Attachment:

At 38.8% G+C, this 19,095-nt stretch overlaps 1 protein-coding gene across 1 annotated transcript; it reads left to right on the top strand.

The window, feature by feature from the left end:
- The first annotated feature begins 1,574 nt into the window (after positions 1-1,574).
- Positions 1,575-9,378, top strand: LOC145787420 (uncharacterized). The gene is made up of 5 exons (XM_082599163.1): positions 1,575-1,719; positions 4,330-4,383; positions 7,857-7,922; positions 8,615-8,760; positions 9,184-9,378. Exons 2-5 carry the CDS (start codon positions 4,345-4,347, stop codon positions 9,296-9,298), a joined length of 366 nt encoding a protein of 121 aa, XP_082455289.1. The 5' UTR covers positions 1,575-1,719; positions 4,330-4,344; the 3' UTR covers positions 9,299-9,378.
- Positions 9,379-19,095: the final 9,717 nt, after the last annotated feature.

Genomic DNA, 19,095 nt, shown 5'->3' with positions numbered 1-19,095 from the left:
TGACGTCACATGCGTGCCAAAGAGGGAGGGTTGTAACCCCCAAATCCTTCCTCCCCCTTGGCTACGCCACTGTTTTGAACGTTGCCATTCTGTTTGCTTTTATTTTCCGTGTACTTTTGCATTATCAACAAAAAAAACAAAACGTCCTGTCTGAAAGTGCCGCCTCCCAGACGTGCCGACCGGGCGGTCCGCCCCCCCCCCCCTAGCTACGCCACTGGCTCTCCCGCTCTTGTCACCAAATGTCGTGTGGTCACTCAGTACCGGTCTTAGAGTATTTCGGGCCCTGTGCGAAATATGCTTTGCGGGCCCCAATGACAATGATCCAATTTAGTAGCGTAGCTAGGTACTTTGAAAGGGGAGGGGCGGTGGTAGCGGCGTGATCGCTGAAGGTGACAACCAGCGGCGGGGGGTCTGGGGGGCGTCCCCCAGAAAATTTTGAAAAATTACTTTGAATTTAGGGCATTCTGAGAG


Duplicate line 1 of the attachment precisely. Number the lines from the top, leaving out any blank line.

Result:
At 38.8% G+C, this 19,095-nt stretch overlaps 1 protein-coding gene across 1 annotated transcript; it reads left to right on the top strand.